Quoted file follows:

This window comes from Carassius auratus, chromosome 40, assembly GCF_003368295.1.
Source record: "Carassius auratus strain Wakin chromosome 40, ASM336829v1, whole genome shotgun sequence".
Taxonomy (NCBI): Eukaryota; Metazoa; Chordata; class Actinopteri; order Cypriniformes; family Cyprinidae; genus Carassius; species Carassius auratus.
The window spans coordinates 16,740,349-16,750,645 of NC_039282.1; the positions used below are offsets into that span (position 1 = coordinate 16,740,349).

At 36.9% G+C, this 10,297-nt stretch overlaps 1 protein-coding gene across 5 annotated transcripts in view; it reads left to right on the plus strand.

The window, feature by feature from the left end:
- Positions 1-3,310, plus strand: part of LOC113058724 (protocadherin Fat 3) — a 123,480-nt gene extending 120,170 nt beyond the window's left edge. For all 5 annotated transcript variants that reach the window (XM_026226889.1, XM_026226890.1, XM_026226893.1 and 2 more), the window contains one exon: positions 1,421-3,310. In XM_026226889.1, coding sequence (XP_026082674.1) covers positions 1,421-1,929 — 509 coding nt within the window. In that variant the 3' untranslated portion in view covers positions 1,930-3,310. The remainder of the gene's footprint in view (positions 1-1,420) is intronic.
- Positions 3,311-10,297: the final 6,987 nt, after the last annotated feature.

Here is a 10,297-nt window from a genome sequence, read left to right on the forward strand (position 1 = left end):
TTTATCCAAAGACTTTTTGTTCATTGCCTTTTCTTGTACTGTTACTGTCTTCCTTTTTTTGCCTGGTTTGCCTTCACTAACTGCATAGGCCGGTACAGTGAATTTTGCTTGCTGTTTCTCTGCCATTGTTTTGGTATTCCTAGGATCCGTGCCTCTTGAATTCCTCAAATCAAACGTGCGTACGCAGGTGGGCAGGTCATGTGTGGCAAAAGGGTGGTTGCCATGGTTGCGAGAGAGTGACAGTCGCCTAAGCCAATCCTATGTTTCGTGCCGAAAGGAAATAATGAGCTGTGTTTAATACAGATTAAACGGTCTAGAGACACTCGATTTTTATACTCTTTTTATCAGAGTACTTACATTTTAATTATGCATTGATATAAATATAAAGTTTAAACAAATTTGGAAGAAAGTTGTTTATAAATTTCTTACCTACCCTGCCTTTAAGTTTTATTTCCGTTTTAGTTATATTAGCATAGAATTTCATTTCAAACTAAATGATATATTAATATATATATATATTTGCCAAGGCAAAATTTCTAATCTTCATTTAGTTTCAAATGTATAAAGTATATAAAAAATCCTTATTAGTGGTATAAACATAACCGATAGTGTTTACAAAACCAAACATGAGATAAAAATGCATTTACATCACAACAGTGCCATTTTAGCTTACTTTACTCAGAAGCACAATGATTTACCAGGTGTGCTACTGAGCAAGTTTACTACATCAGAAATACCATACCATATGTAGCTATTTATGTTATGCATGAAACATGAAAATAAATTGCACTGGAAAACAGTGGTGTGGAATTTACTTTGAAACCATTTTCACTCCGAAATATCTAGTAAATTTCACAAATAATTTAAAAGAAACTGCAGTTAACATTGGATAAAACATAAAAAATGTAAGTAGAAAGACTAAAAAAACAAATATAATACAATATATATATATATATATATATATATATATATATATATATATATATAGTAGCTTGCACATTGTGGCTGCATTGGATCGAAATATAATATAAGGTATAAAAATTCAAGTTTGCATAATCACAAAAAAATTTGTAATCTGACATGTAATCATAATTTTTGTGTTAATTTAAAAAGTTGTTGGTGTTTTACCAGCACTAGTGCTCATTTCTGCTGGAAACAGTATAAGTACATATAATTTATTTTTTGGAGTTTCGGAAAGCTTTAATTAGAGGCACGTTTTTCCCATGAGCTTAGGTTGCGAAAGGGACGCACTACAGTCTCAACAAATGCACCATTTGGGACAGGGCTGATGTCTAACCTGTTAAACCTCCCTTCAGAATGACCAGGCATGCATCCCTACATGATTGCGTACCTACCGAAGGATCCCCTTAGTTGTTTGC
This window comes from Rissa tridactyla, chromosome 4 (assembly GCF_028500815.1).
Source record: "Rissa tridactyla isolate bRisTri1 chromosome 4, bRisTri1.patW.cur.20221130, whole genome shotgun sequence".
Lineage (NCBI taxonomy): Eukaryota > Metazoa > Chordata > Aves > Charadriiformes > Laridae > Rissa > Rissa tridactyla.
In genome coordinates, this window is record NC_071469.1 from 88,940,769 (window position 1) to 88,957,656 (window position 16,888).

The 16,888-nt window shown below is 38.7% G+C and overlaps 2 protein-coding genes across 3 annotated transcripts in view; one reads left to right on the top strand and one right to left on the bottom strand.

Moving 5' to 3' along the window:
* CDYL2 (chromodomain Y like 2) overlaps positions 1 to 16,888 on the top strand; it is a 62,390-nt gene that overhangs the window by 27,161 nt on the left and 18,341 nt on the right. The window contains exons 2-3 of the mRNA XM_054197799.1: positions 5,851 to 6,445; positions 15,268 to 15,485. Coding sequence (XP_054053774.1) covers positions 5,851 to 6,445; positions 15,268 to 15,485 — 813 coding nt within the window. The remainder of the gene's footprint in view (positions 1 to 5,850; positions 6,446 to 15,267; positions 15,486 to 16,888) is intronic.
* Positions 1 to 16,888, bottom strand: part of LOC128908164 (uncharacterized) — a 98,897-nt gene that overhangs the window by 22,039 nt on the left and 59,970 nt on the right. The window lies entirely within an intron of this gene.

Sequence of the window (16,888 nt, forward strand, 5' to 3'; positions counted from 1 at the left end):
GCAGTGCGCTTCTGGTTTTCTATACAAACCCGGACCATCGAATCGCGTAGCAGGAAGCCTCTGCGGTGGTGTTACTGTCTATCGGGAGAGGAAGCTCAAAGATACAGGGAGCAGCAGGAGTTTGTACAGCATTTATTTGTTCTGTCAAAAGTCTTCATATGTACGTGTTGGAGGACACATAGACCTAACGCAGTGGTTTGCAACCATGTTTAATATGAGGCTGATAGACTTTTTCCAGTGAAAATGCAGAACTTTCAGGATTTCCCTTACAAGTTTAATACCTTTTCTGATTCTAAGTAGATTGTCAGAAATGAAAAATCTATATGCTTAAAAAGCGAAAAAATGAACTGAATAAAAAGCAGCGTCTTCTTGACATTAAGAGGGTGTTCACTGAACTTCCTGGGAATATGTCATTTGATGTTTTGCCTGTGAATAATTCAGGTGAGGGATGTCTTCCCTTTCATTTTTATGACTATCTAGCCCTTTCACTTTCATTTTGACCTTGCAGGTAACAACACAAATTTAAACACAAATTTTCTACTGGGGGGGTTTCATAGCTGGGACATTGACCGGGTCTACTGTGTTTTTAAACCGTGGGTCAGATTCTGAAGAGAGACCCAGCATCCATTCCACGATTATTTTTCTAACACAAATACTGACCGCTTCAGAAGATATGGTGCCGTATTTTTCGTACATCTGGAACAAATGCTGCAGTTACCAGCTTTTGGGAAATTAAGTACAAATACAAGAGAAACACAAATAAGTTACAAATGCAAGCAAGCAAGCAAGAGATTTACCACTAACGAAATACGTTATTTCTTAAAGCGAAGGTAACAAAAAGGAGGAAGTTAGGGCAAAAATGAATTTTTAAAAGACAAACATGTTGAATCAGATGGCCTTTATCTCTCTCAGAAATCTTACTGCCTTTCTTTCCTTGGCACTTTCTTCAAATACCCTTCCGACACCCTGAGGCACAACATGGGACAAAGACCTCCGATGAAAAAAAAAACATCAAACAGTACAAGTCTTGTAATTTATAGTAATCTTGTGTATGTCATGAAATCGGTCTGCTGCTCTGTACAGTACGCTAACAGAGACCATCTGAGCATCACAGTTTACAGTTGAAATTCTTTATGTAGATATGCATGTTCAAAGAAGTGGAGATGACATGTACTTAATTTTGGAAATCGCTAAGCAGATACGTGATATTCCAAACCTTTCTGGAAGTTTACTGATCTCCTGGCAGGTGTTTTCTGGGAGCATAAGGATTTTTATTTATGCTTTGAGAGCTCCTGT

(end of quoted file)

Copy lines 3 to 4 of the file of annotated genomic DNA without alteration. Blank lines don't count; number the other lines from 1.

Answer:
Taxonomy (NCBI): Eukaryota; Metazoa; Chordata; class Actinopteri; order Cypriniformes; family Cyprinidae; genus Carassius; species Carassius auratus.
The window spans coordinates 16,740,349-16,750,645 of NC_039282.1; the positions used below are offsets into that span (position 1 = coordinate 16,740,349).